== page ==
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Fact-checkers create games to help readers spot fake news

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Fact-checkers create games to help readers spot fake news

Em Okrepkie | July 27, 2017

Fake news litters the web and lives everywhere from Google to Facebook to Twitter.

A Pew Research Center study found that 32 percent of Americans have seen fake news online, and almost a quarter of Americans have shared articles that are untrue.

The spread of fake news has created a need for tools and tips to identify misinformation. Some organizations, such as The Washington Post, have released guides to spot made-up news.

Other groups have turned the fight against fake news into a game. New apps and websites are popping up that make it entertaining to learn to identify fake articles and headlines.

Give these games a go and see how well you can spot fake news:

PolitiTruth: A PolitiFact Game

Developed by Christopher Cinq-Mars Jarvis and PolitiFact, PolitiTruth embraces Tinder-style swiping. Players swipe left when news is false and right when it is true. The game features headlines as well as quotes, and the PolitiFact Truth-O-Meter appears after a player makes a guess.

Players can see how many of their fellow users correctly identified a piece of news as fact or fiction and how their knowledge of fake news compares to other users. The app also notes the fake quotes and articles people overwhelmingly misidentify as real.

Fake News: The Game

Swiping left and right takes on a new meaning with Fake News: The Game. Users swipe right when headlines that are real appear on screen and left for headlines that are not. The app pulls from their database, which is populated with information from sites such as Snopes.com, PolitiFact and FactCheck.org.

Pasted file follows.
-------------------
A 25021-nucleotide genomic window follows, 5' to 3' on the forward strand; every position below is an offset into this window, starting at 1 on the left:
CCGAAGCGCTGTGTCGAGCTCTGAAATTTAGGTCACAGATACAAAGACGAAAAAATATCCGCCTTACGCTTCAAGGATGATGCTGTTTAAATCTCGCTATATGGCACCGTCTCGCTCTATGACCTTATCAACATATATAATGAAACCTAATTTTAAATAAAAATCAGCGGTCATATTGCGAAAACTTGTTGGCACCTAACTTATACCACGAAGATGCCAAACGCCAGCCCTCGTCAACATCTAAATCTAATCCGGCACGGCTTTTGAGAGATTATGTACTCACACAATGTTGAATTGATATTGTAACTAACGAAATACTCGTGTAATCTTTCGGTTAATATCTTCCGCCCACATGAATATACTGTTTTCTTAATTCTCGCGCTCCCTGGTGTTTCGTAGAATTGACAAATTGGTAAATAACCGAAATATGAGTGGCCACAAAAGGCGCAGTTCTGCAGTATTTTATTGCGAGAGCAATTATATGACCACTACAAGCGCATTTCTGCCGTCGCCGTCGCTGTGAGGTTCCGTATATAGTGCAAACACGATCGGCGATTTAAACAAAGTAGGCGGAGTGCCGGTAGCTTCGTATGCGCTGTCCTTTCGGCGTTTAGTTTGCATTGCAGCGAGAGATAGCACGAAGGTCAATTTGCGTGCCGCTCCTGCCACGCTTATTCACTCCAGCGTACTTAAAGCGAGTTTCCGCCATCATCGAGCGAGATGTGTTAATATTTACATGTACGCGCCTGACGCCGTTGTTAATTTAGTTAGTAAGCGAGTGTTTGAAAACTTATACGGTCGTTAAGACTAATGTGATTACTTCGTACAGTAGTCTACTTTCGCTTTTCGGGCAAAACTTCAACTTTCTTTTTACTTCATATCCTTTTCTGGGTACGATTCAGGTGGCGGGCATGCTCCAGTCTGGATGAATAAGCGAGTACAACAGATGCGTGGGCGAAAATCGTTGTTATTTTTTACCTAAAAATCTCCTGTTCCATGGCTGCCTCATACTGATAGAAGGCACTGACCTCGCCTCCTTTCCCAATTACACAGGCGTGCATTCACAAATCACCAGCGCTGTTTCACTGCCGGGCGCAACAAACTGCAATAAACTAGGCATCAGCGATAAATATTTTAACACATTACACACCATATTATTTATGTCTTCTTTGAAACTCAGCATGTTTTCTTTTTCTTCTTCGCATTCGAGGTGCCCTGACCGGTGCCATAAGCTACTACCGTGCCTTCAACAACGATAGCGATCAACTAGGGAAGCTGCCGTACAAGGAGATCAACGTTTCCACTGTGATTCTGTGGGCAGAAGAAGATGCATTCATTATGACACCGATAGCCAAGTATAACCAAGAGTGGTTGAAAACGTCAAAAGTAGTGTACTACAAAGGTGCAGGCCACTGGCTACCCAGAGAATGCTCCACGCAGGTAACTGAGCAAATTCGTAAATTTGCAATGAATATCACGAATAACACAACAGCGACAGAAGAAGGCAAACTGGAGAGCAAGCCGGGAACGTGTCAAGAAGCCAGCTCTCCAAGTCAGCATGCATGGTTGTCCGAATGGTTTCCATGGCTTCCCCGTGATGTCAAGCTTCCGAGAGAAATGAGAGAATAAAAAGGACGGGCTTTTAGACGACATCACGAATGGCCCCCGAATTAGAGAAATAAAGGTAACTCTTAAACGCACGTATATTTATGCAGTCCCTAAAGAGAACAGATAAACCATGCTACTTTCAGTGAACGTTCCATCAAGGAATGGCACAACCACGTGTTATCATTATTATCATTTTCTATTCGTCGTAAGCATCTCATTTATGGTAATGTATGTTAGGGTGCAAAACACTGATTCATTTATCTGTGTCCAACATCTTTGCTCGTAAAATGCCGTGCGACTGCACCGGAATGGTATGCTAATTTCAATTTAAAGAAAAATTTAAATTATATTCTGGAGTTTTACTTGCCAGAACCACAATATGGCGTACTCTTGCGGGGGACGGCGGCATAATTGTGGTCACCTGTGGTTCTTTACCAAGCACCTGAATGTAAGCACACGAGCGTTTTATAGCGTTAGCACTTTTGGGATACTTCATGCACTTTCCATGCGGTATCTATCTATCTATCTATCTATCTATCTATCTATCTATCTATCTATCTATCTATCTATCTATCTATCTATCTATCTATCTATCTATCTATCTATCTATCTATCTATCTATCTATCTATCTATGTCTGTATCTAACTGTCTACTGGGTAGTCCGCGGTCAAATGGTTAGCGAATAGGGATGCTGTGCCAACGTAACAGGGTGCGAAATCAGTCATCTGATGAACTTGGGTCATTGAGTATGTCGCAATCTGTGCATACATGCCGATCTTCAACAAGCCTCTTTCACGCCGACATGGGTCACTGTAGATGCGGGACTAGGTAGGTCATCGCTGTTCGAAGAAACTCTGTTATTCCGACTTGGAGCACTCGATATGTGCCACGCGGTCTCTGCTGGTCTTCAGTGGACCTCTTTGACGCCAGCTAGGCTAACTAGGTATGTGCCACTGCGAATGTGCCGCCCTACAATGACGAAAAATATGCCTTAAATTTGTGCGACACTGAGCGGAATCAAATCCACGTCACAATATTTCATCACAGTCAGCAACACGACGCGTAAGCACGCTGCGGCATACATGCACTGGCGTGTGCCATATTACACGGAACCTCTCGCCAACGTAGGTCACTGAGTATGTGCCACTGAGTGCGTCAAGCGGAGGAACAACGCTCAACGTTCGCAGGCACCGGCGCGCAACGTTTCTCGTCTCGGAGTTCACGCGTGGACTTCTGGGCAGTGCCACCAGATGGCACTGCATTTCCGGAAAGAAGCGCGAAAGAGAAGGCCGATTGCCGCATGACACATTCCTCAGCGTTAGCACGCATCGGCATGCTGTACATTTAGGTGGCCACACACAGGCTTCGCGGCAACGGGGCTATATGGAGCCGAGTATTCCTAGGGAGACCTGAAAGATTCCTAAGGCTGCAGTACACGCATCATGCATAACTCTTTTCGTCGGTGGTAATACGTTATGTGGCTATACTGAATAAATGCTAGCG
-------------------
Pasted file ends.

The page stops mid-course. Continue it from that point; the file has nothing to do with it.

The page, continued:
Digital agency ISL created the game “to fight back against the global pandemic of misinformation.” It is available for free in the App Store for iOS devices. An arcade version is at the bar Penn Social in Washington, D.C. for a limited time.

Factitious

Factitious was created by the Innovation in Journalism through Game Design team at American University. Factitious features several rounds where users can either swipe or click to seperate the real from the fake. The site provides context about the source of the article after a player answers. The game also gives players tips to spot fake articles in the future.

Fake It To Make It

If you’re looking to live the life of a fake news creator, Fake It To Make It is the game for you. It is “a social-impact game about fake news,” according to its website. While it doesn’t help users discern fact from fiction, it does walk players through the business behind the creation of fake content. Players live the life of a content producer who is profiting from fake news.

Creator Amanda Warner developed the game to bring attention to the process surrounding production of fake news. “My hope is that by making players more aware of how and why fake news is written and distributed, that they will be more skeptical of what they encounter in the future,” she wrote on the game’s website. “In general, I think that better understanding how and why we are manipulated by others, for profit or power, is worthwhile knowledge to have.”

Main image CC-licensed by Flickr via Cicada Strange

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